Both attacked the Japanese convoy on 18 February, but did no damage and were driven off by depth charges from Japanese destroyers. That day, 20 planes of the United States Army Air Forces attacked the convoy but succeeded only in damaging the transport Sagami Maru; the Japanese were aware that their invasion convoy was to be attacked again, so they retreated north as soon as possible. The cruiser Nagara and the destroyers Wakaba and Nenohi were well away and took no part in the action; the last ships to leave were the two modes of transport, each escorted by two destroyers. Sasago Maru was escorted by Ōshio; the first Allied group—consisting of the cruisers HNLMS De Ruyter and Java and the destroyers USS John D. Ford, HNLMS Piet Hein—sighted the Japanese in Badung Strait at about 22:00 and opened fire at 22:25 on 19 February. No damage was done in this exchange of fire, the two Dutch cruisers continued through the strait to the northeast, to give the destroyers a free hand to engage with torpedoes.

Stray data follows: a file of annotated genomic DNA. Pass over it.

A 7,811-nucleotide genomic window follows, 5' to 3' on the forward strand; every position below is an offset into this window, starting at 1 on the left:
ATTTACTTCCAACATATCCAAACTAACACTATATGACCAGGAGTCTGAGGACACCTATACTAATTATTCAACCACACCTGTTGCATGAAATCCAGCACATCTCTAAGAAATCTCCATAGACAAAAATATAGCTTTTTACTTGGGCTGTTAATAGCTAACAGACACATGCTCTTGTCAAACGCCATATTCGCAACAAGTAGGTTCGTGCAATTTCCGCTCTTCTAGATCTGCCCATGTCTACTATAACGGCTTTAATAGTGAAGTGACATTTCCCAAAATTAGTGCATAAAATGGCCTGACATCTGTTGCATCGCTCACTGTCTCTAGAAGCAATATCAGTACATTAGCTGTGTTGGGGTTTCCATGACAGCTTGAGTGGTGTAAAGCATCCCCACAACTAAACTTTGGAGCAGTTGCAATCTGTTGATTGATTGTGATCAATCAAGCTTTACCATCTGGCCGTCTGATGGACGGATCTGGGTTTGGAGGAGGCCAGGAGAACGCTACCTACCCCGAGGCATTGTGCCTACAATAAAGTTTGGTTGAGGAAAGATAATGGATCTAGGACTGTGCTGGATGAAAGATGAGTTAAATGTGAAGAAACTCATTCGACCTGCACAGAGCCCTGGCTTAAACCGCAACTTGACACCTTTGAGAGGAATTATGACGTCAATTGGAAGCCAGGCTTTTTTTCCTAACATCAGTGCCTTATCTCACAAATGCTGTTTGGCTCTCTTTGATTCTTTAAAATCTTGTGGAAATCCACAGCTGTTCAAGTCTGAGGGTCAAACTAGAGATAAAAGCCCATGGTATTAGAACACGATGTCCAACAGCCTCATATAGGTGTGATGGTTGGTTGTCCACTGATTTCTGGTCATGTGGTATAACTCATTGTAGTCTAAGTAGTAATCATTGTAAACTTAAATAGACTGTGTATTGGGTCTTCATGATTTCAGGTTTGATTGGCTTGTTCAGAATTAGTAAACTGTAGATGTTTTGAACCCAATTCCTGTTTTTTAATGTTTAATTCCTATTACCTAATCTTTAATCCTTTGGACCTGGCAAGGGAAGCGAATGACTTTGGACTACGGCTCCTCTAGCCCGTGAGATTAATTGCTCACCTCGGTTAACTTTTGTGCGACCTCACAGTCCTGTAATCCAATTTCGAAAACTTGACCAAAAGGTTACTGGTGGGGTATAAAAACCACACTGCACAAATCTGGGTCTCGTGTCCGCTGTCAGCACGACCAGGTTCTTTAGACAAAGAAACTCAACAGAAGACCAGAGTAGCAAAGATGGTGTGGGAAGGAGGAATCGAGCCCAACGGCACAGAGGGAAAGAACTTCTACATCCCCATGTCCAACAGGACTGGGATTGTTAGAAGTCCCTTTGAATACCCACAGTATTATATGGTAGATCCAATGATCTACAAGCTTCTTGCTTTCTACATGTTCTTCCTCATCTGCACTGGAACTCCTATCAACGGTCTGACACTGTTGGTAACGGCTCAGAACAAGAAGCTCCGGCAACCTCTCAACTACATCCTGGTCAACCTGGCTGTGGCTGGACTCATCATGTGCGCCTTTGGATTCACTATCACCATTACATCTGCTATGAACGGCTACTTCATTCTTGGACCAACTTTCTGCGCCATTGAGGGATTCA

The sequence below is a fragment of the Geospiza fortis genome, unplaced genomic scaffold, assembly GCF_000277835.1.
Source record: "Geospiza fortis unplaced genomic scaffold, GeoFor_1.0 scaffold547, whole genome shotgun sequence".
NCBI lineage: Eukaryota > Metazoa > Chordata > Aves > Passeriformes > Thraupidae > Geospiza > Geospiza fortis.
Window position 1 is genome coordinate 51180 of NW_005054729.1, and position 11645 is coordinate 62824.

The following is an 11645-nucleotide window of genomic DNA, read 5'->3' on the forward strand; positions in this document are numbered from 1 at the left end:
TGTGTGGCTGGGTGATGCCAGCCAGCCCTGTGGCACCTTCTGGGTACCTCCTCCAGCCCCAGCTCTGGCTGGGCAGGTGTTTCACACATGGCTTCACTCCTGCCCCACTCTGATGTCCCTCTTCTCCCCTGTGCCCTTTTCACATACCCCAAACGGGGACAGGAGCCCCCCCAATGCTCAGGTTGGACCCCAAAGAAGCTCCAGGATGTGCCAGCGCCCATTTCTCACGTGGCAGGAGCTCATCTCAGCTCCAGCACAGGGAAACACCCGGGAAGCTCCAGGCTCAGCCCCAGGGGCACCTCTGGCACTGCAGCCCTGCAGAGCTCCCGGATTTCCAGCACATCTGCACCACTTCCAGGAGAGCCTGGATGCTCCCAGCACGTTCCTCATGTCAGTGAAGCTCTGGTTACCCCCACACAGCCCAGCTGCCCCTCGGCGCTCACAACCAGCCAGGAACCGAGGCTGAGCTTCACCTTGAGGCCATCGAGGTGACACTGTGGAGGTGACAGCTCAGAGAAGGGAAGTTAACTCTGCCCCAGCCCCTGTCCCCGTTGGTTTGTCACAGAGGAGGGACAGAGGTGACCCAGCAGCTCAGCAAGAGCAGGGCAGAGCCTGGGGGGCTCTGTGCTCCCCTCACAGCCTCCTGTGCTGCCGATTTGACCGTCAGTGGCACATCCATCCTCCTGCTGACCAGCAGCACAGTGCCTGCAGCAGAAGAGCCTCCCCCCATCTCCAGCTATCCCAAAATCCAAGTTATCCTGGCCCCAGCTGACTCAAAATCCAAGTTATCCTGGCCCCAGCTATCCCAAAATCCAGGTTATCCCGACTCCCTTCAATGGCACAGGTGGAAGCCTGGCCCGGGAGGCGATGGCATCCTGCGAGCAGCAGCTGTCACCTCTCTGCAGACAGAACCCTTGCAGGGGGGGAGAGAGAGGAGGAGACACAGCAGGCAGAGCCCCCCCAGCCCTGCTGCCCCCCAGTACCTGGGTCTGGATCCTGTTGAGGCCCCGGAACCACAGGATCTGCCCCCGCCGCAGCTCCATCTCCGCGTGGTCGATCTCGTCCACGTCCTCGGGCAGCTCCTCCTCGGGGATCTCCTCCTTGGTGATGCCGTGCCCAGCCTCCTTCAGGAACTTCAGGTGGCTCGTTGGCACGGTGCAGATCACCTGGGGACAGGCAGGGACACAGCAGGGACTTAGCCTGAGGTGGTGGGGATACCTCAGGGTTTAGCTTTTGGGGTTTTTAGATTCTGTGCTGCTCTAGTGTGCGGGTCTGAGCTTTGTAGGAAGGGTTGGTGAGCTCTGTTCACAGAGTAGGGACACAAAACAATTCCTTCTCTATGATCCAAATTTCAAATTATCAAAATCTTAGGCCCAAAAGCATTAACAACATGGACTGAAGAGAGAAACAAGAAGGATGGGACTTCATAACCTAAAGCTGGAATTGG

Piet Hein and John D. Ford came into range. At 22:40, a Long Lance torpedo from Asashio hit Piet Hein. Asashio and Oshio exchanged gunfire with Pope and John D. Ford, forcing the two American destroyers to retire to the southeast instead of following the cruisers to the northeast. In the darkness and Oshio mistook each other for enemy ships and fired on each other for several minutes, without any damage. About three hours the second group of ABDA ships—the cruiser HNLMS Tromp and the destroyers USS John D. Edwards, Parrott and Stewart—reached Badung Strait. At 01:36, Stewart and Parrott launched torpedoes but did no damage. Oshio and Asashio sortied again and there was another exchange of gunfire. Tromp was hit by eleven 5 in shells from Asashio damaging her and hit both Japanese destroyers, killing four men on Asashio and seven on Oshio. Tromp had to return to Australia for repairs. Arashio and Michishio had been ordered by Admiral Kubo to turn back, at about 02:20 they joined the battle. Michishio was hit by shells from Pillsbury, John D. Edwards and Tromp, killing 13 of her crew and wounding 83.